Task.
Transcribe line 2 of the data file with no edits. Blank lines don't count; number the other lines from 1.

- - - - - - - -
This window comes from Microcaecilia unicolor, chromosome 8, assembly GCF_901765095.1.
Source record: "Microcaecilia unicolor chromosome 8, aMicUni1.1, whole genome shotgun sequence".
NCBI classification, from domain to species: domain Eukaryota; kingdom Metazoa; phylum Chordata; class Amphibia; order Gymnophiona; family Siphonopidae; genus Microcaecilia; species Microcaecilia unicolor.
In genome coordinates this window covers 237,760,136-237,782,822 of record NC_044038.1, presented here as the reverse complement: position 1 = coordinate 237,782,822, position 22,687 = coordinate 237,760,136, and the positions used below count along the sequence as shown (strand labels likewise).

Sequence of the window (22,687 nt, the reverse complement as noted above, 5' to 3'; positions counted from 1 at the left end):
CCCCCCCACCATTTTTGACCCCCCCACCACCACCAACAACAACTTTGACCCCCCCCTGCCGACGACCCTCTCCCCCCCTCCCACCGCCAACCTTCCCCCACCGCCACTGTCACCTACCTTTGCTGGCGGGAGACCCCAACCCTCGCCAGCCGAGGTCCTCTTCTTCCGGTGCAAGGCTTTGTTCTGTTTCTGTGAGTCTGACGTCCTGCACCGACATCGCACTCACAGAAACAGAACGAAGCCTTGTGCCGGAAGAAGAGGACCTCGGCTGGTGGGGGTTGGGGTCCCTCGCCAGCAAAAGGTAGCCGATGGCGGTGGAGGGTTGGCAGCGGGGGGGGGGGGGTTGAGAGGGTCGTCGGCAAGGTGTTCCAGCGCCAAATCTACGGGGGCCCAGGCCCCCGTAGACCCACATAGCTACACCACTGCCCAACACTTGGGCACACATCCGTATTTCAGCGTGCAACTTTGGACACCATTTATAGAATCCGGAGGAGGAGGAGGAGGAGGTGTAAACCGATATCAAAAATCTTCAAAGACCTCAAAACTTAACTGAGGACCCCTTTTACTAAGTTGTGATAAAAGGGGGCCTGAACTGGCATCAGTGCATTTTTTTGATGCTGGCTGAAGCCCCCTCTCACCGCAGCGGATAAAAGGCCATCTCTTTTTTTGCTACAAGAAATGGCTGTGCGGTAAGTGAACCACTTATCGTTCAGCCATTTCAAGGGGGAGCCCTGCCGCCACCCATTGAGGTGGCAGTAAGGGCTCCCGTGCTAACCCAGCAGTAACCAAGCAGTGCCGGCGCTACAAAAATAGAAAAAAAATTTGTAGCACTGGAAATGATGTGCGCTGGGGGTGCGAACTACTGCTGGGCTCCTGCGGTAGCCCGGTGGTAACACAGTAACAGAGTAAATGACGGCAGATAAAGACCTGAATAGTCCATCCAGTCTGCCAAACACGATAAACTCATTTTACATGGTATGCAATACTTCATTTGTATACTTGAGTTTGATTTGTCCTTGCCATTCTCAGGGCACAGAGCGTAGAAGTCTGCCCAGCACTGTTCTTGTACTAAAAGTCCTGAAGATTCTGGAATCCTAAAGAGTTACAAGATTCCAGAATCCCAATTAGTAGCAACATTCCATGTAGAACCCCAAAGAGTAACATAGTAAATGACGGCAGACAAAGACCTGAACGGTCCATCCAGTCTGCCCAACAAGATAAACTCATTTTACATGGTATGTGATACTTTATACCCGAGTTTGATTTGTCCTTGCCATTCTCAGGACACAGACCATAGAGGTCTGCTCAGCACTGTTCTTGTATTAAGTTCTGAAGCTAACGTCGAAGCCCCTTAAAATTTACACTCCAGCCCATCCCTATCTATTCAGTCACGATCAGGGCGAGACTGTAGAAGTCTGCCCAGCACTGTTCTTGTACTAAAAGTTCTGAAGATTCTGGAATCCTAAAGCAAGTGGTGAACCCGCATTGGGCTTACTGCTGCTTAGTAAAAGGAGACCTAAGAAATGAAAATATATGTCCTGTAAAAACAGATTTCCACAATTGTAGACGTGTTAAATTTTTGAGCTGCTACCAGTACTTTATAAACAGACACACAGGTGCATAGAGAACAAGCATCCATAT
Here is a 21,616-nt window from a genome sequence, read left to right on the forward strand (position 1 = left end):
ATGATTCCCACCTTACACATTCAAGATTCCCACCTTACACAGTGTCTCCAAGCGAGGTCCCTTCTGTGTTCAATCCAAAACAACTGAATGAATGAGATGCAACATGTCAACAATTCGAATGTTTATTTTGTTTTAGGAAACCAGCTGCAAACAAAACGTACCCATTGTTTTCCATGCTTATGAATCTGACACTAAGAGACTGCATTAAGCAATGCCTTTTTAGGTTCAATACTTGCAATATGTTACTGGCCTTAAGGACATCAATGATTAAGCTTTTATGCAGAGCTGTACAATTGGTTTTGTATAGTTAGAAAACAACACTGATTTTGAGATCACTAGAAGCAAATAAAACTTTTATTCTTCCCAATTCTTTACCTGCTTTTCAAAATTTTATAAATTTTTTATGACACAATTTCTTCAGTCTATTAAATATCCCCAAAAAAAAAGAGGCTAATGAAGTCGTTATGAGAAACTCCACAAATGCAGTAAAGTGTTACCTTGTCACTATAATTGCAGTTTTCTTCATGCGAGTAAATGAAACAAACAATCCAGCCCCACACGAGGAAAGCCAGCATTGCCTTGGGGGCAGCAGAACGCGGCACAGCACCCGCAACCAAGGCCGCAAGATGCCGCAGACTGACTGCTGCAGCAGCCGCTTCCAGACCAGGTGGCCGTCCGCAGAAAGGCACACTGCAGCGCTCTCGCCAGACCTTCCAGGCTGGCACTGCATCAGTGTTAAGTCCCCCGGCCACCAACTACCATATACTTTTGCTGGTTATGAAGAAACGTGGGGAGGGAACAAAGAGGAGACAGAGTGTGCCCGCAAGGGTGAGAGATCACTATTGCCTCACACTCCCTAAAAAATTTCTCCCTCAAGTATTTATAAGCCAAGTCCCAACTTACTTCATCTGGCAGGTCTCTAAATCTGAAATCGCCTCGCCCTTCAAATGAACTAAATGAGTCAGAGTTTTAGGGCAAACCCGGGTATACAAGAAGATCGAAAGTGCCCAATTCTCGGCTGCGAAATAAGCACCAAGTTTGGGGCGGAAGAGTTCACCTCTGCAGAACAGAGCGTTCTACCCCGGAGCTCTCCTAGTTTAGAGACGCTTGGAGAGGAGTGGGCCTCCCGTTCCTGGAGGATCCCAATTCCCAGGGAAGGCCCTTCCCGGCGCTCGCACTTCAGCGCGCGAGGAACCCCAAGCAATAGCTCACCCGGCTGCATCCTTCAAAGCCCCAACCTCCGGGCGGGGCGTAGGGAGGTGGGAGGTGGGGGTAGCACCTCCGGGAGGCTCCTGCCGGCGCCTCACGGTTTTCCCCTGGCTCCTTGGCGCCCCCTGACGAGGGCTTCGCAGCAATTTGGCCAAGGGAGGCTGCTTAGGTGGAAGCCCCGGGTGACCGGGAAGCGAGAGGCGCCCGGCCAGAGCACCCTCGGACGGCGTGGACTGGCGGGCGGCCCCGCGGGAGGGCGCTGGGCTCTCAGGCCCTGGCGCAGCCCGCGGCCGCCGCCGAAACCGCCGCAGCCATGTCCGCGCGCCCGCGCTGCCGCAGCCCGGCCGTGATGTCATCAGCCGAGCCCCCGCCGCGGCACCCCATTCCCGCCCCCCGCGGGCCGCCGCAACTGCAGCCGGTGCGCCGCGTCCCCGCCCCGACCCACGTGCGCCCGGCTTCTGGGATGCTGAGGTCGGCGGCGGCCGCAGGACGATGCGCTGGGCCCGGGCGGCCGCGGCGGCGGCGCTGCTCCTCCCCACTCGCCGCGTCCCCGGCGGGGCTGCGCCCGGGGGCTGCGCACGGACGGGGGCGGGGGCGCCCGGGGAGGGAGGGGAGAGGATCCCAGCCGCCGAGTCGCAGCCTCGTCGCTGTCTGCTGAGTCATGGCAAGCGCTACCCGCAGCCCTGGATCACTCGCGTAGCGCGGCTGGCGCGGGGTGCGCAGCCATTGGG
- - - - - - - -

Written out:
Source record: "Microcaecilia unicolor chromosome 8, aMicUni1.1, whole genome shotgun sequence".